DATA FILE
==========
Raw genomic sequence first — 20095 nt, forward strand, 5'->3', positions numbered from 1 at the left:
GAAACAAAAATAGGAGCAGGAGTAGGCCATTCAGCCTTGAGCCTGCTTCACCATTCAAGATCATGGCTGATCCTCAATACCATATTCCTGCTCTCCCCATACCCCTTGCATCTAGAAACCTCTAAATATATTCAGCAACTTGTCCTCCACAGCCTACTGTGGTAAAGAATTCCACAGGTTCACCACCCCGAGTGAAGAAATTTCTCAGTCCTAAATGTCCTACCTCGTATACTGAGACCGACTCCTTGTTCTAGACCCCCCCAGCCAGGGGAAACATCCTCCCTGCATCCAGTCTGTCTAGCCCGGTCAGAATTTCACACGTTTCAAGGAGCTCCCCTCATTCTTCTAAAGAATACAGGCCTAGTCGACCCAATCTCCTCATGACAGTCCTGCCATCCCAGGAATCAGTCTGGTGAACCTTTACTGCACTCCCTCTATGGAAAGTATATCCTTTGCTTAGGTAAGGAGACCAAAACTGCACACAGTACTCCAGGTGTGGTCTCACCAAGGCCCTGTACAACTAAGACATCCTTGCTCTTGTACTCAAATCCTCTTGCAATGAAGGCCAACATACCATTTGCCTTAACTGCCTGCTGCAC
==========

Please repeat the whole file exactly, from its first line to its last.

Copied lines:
Raw genomic sequence first — 20095 nt, forward strand, 5'->3', positions numbered from 1 at the left:
GAAACAAAAATAGGAGCAGGAGTAGGCCATTCAGCCTTGAGCCTGCTTCACCATTCAAGATCATGGCTGATCCTCAATACCATATTCCTGCTCTCCCCATACCCCTTGCATCTAGAAACCTCTAAATATATTCAGCAACTTGTCCTCCACAGCCTACTGTGGTAAAGAATTCCACAGGTTCACCACCCCGAGTGAAGAAATTTCTCAGTCCTAAATGTCCTACCTCGTATACTGAGACCGACTCCTTGTTCTAGACCCCCCCAGCCAGGGGAAACATCCTCCCTGCATCCAGTCTGTCTAGCCCGGTCAGAATTTCACACGTTTCAAGGAGCTCCCCTCATTCTTCTAAAGAATACAGGCCTAGTCGACCCAATCTCCTCATGACAGTCCTGCCATCCCAGGAATCAGTCTGGTGAACCTTTACTGCACTCCCTCTATGGAAAGTATATCCTTTGCTTAGGTAAGGAGACCAAAACTGCACACAGTACTCCAGGTGTGGTCTCACCAAGGCCCTGTACAACTAAGACATCCTTGCTCTTGTACTCAAATCCTCTTGCAATGAAGGCCAACATACCATTTGCCTTAACTGCCTGCTGCAC